THE INIMITABLE Des Keogh makes a welcome return to the Town Hall Theatre next week with his much-feted one-man staging of John B Keane’s The Love Hungry Farmer.
Adapted by Keogh from Keane’s book, Letters of a Love Hungry Farmer, the play dramatises the many romantic struggles and setbacks of John Bosco McClane, an ageing and frustrated bachelor farmer in 1950s Ireland.
As well as John Bosco, the show portrays such memorable characters as world-weary priest Fr Kimmerley, ladies’ man Silvester Brady, who brings the farmer to the RDS, and tireless matchmaker Dicky Mick Dicky, who does his utmost to find John Bosco the woman of his dreams.
While it touches on serious subjects such as loneliness and isolation, above all The Love Hungry Farmer offers a hilarious depiction of the potholes and pitfalls that strew the rocky road to love.
The current tour of the play marks two notable personal milestones for Keogh. This year sees both the 10th anniversary of Love Hungry Farmer’s first production and it is also the 50th anniversary of Keogh’s debut as an actor.
“My first professional engagement was in an open-air production of Twelfth Night in Blackrock Park, in which I played Feste,” Keogh recalls. “Strangely enough I didn’t do any more Shakespeare in the intervening years until last year when I played King Lear in a workshop production in Kilmallock Abbey.
“Looking back now, one of my favourite roles was in Ronald Harwood’s The Dresser at the Gate where I played the part of the dresser, Norman. Some of my favourite roles have not been seen in Ireland at all, they’ve been in America where I had the opportunity to act in plays by O’Casey and Friel and Frank McGuinness which I never had the chance to do in Ireland.”
Speaking of America, it was there, at New York’s Irish Repertory Theatre, that Keogh premiered Love Hungry Farmer, in 2003. He explains how the it came to be first staged in the US.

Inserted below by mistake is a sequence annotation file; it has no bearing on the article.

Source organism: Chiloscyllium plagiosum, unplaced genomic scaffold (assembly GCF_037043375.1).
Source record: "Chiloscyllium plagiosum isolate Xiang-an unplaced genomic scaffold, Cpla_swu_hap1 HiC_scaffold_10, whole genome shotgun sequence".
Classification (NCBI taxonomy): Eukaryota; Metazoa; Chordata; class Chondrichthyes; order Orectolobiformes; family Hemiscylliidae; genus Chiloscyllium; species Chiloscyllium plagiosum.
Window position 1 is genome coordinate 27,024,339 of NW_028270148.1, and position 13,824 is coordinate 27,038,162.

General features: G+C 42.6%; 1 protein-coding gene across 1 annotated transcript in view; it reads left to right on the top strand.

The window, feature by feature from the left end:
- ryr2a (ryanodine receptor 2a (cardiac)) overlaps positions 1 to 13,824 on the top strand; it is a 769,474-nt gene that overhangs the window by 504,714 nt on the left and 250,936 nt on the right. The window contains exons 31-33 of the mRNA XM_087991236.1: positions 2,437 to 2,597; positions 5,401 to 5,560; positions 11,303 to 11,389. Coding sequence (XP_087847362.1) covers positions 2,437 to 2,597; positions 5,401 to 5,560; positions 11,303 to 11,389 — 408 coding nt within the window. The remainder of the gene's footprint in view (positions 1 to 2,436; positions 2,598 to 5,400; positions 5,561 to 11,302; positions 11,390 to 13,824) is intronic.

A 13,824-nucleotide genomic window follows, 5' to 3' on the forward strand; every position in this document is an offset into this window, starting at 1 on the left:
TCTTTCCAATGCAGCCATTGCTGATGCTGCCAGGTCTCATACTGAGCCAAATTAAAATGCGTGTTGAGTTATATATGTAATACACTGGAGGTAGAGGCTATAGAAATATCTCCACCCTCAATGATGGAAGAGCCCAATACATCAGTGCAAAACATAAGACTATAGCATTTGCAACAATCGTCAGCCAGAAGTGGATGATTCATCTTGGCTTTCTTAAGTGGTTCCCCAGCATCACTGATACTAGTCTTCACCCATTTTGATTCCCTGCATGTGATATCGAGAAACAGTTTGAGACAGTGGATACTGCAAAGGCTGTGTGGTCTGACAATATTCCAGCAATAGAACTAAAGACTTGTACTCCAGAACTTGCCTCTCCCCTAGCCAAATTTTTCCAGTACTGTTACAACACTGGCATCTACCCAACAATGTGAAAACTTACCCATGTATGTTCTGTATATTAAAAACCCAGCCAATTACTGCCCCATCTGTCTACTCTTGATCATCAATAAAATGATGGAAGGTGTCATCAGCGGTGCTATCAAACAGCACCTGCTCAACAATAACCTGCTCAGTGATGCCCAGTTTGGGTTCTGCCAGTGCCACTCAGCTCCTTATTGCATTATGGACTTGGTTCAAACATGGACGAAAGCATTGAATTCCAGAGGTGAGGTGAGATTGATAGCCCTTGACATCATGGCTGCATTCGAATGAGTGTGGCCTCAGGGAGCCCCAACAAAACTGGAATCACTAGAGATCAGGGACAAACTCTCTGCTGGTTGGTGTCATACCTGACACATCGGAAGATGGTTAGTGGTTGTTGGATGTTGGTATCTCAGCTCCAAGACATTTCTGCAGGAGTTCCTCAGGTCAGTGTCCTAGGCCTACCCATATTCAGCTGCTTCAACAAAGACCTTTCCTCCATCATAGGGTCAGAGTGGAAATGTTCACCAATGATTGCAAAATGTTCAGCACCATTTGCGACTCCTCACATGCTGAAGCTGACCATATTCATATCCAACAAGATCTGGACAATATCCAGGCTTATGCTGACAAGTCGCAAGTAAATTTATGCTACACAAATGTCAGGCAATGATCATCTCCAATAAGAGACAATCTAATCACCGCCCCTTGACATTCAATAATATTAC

“I was very friendly with the two directors of the Irish Repertory Theatre, Charlotte Moore and Ciaran O’Reilly, and had done a number of productions with them,” he says. “When I had the idea of doing The Love Hungry Farmer, in 2003, John B Keane had just died the previous year and there were a lot of his productions being done in Ireland at the time. So I had the idea of opening my show in New York because I thought if I opened it here it might get a bit lost amid all the other John B productions.
“I asked Irish Rep would they be interested and they were and they mounted the production, with Charlotte Moore directing. Happily it was a very big success there, it opened in their studio theatre but subsequently transferred to their main stage where it ran for four months.”
The play has also enjoyed successful runs in Britain and Australia and it has proved a perennial favourite with Irish audiences over the past decade.
“I’ve played the production in nearly every theatre in Ireland,” Keogh notes. “I’ve done it in at least 35 venues around the country. Everywhere I’ve done the show it has been very well received and people have related to it in a big way. It’s certainly one of the favourite shows I’ve ever done. It has a wonderful storyline, great characters, and a blend of comedy and pathos because John Bosco is a sad character as well as being funny.”
Keogh expands on the character of the lovelorn and luckless John Bosco.
“He’d very much like to have a wife to share his bed and his house but if he can’t achieve that the next best thing for him is to have a sexual experience, which he has never actually had because he always seems to botch things up at the last minute,” says Keogh. “The poor man has none of the social graces and is not at his best in the company of women. But he makes every effort to meet women and find somebody who will make a suitable wife for him and he enlists the help of the local matchmaker, Dicky Mick Dicky.
“Dicky goes through all sorts of episodes meeting women and trying to achieve his great object in life but unfortunately things never work out for him. There is a great deal of humour in the show but I also like to think that John Bosco is not completely a figure of fun or a caricature, he’s a lonely man and he has his dignity and I like to bring that out as well.”
The Love Hungry Farmer is on Friday January 18 and Saturday 19 at 8pm. Tickets are available from the Town Hall on 091 - 569777 and www.tht.ie